Lansing’s rental boutique, The Costume Shop, is looking for volunteers.
The “walk-in closet” of the Riverwalk Theatre, The Costume Shop’s first home was on 2300 E. Michigan Ave. It occupied a red brick building that was once a fire station, said current manager and freelance costume designer Kate Koskinen.
“There was a pole and everything,” Koskinen said. “The actual shop was where the dorms were, and the garages where the fire trucks were kept became the scene shop, where they painted scenery for plays.”
The Costume Shop hasn’t lost that vintage charm since its 2014 relocation to 1131 May St. Thousands of shimmering dresses, coats, shoes and hats — some of which are more than 80 years old — crowd the warehouse building. There, Koskinen works with her patrons through every step of the costume selection process, taking hip, bust and waist measurements to be certain everything fits just right. The shop outfits community theatre shows and the public alike.
Nothing at The Costume Shop is for sale.
All of the shop’s merchandise is available for rent only, an approach that combats the wastefulness of fast fashion, Koskinen said. Fast fashion is a term for clothing that moves rapidly from the catwalk to the current trend – and then just as rapidly into the garbage once the style has lost its luster.
Koskinen says fast fashion is the prodigal plague of most Halloween stores, which stock their shelves with pricey yet poorly constructed costumes that many will wear only once. The Costume Shop offers an alternative that bolsters the Lansing community and reduces waste.
“The Costume Shop is local and offers a tailor-made experience without cluttering your closets,” Koskinen said.
But the unique boutique needs the help of the greater Lansing community to stay afloat.
“We’re playing catch-up a lot here,” Koskinen said. “We need wigs washed, clothing folded and sorted.”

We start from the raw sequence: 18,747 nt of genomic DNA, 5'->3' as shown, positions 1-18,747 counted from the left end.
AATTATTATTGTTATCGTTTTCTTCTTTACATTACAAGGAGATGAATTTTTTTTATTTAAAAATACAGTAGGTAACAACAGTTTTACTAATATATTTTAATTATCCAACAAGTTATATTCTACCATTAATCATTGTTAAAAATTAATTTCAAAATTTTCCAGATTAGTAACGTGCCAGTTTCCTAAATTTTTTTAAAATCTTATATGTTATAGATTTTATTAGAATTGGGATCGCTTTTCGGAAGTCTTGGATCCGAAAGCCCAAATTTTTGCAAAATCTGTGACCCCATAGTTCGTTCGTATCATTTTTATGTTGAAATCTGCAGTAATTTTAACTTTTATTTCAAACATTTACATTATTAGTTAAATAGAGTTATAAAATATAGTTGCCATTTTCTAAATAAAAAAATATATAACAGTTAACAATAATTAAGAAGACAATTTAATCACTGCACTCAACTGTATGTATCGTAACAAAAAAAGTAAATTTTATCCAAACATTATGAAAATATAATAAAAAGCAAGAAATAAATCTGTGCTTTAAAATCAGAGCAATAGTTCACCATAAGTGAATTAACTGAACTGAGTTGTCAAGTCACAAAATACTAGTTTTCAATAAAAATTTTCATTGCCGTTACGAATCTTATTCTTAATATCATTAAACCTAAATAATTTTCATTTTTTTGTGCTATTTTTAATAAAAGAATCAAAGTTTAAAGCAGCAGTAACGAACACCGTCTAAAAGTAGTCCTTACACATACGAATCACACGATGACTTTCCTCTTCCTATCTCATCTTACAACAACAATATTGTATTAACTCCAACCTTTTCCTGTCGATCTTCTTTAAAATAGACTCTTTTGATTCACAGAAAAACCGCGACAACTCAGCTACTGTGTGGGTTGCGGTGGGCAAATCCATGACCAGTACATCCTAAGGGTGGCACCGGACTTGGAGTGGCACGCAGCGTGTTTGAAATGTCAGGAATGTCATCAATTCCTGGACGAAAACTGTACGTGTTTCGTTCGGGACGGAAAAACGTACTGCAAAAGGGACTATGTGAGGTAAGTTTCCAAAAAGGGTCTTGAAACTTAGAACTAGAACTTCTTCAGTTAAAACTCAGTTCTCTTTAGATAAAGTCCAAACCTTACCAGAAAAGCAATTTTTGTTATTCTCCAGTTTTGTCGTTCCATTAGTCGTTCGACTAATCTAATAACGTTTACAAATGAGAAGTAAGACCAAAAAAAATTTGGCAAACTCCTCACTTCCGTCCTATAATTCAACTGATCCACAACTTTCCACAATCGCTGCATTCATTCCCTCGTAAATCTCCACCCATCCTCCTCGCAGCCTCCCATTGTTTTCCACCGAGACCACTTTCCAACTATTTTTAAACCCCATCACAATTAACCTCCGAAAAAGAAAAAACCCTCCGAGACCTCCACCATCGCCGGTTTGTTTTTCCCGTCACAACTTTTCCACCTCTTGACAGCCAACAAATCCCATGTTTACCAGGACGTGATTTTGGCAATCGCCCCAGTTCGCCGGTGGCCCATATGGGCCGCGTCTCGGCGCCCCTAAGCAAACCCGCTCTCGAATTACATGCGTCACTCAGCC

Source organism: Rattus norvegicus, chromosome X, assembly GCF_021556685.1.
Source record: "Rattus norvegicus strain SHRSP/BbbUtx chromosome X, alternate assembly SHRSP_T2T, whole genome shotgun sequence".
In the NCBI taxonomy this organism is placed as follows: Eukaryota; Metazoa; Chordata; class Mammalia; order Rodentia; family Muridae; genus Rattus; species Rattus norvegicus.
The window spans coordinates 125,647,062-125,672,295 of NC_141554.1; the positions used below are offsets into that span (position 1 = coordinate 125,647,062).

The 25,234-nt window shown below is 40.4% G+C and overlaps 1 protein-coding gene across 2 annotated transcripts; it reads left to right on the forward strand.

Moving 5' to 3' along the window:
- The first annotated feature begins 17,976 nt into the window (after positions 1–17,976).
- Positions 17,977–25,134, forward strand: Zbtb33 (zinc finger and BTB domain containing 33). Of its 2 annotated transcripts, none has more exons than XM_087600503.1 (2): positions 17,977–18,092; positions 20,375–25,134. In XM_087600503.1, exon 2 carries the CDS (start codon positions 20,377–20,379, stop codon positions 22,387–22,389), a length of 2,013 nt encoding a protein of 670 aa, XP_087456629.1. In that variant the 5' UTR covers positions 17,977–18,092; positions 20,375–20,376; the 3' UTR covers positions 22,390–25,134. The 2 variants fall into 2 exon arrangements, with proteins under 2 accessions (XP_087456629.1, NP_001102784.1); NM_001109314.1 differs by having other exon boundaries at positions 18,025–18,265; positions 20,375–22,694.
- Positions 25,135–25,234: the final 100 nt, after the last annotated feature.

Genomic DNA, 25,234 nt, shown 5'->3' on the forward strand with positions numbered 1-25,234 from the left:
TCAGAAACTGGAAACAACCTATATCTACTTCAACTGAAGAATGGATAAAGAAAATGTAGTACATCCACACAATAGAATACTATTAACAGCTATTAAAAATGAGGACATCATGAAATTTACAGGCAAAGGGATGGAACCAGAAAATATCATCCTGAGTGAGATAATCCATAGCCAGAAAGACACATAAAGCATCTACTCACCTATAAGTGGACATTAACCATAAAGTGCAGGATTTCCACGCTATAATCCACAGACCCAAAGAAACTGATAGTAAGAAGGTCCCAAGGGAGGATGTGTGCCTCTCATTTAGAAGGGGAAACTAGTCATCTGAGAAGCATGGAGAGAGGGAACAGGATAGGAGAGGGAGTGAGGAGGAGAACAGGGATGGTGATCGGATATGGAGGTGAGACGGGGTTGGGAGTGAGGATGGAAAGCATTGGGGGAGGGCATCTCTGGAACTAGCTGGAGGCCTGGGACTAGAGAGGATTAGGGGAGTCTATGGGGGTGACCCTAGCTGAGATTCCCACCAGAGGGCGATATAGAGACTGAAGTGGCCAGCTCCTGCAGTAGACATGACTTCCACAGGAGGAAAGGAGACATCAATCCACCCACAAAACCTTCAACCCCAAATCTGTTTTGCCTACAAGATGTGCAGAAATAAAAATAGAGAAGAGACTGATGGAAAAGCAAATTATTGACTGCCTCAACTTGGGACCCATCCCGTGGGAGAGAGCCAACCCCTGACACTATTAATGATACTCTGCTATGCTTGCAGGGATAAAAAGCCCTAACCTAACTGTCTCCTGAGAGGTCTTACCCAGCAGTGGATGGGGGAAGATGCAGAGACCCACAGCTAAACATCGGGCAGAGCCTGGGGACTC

The shop now offers volunteer and social hours on Wednesdays between 5:30 p.m. and 7:30 p.m. On these evenings, The Costume Shop is open to the public for Designer’s Nights, where volunteers, seamstresses and designers can connect, share and create together.
Betsie Branch, a librarian, regularly volunteers for The Costume Shop.
“It’s kind of a new endeavor,” Branch said of Designer’s Nights. “We get a chance to talk to each other, bounce some ideas off each other or volunteer to help on each other’s plays.”
Branch works what she calls a “librarian dream job” for the state of Michigan’s Braille and Talking Book Library, which provides reading materials for dyslexic, visually challenged and other disabled readers. Like Koskinen, community is important to her — and The Costume Shop provides a unique resource for the Lansing community, she said.
Melody Stratton, the shop’s “No. 1, tried-and-true” volunteer, says the Riverwalk Theatre pays the shop’s light bill — but it’s costume rentals to the public that pay the shop’s rent and keeps it running. Those without the time to invest in volunteer work can still help by simply paying a visit.
“We’re here for the community,” Stratton said. “People come here for outfits for the Renaissance Festival, for cosplays, for themed parties.
“Bring your friends — there’s something here for everything.”